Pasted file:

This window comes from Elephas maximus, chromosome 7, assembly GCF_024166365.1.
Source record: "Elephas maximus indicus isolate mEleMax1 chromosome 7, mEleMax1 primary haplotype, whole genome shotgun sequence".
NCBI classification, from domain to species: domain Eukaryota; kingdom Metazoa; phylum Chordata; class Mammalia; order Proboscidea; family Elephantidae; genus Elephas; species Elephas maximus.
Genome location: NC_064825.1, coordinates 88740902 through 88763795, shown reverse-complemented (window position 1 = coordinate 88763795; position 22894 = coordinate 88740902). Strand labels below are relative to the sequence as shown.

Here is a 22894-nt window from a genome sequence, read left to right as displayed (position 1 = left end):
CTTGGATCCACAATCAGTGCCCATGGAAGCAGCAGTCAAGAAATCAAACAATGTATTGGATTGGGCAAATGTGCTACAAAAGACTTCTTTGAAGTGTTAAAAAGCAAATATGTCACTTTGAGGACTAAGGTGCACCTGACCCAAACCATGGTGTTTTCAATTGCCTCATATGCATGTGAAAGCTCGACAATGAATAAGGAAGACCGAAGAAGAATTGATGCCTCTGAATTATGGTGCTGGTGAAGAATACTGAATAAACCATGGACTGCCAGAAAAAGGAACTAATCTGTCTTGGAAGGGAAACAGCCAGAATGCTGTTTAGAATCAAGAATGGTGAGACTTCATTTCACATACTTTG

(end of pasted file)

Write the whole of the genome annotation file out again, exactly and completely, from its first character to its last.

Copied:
This window comes from Elephas maximus, chromosome 7, assembly GCF_024166365.1.
Source record: "Elephas maximus indicus isolate mEleMax1 chromosome 7, mEleMax1 primary haplotype, whole genome shotgun sequence".
NCBI classification, from domain to species: domain Eukaryota; kingdom Metazoa; phylum Chordata; class Mammalia; order Proboscidea; family Elephantidae; genus Elephas; species Elephas maximus.
Genome location: NC_064825.1, coordinates 88740902 through 88763795, shown reverse-complemented (window position 1 = coordinate 88763795; position 22894 = coordinate 88740902). Strand labels below are relative to the sequence as shown.

Here is a 22894-nt window from a genome sequence, read left to right as displayed (position 1 = left end):
CTTGGATCCACAATCAGTGCCCATGGAAGCAGCAGTCAAGAAATCAAACAATGTATTGGATTGGGCAAATGTGCTACAAAAGACTTCTTTGAAGTGTTAAAAAGCAAATATGTCACTTTGAGGACTAAGGTGCACCTGACCCAAACCATGGTGTTTTCAATTGCCTCATATGCATGTGAAAGCTCGACAATGAATAAGGAAGACCGAAGAAGAATTGATGCCTCTGAATTATGGTGCTGGTGAAGAATACTGAATAAACCATGGACTGCCAGAAAAAGGAACTAATCTGTCTTGGAAGGGAAACAGCCAGAATGCTGTTTAGAATCAAGAATGGTGAGACTTCATTTCACATACTTTG